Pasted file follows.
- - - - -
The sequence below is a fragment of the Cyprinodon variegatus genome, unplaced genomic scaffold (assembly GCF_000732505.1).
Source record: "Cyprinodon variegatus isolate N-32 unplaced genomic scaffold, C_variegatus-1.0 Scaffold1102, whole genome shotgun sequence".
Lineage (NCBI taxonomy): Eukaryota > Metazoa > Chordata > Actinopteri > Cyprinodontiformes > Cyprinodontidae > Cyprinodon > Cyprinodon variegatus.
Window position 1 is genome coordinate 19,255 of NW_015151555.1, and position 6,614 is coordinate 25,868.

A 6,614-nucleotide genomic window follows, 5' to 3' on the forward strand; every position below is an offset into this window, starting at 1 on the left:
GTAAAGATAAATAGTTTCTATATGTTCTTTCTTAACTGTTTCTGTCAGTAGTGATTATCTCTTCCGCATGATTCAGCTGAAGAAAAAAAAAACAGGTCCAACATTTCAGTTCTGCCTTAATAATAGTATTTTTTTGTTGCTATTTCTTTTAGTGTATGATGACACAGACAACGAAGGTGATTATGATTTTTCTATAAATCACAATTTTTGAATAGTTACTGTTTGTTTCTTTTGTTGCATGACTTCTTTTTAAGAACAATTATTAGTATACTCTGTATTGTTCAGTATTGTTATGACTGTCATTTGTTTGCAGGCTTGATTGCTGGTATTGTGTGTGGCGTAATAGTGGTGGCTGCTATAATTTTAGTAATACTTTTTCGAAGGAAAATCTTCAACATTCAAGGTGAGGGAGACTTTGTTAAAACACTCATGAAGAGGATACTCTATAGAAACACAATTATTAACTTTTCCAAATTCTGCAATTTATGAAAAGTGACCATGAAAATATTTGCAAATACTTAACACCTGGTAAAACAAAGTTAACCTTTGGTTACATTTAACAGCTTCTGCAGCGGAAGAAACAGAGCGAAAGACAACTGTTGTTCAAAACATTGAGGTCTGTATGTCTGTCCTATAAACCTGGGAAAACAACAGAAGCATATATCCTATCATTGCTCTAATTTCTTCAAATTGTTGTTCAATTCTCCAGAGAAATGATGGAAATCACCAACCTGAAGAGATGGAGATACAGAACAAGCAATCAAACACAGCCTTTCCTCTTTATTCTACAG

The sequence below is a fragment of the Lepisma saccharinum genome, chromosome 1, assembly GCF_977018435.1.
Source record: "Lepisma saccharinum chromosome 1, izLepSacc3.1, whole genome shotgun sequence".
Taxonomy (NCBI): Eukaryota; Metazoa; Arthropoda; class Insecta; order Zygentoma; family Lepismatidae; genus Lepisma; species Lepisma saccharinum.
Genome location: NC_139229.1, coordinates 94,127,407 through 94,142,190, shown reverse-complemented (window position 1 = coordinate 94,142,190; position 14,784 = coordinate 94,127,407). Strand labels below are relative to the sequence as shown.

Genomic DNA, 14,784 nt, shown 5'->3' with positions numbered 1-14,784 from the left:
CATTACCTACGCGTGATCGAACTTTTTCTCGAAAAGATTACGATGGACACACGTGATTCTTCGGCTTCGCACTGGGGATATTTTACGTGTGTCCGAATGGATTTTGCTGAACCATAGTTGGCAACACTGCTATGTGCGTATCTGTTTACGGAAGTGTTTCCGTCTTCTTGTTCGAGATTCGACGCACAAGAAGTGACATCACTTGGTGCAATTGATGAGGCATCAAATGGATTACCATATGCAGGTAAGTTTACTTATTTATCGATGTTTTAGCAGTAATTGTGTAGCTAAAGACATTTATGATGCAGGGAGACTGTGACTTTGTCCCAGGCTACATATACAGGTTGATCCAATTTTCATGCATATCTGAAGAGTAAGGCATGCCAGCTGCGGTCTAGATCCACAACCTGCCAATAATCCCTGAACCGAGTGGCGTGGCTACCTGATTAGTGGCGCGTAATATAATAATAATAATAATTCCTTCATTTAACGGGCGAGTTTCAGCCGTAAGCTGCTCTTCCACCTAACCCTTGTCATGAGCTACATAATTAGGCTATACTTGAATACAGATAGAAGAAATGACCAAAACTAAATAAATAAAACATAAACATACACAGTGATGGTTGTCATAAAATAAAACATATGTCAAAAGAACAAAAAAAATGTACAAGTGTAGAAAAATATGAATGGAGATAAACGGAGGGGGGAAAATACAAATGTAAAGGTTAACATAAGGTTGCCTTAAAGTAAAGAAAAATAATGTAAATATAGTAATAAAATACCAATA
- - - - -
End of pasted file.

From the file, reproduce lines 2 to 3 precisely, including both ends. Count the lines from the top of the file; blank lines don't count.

Source record: "Cyprinodon variegatus isolate N-32 unplaced genomic scaffold, C_variegatus-1.0 Scaffold1102, whole genome shotgun sequence".
Lineage (NCBI taxonomy): Eukaryota > Metazoa > Chordata > Actinopteri > Cyprinodontiformes > Cyprinodontidae > Cyprinodon > Cyprinodon variegatus.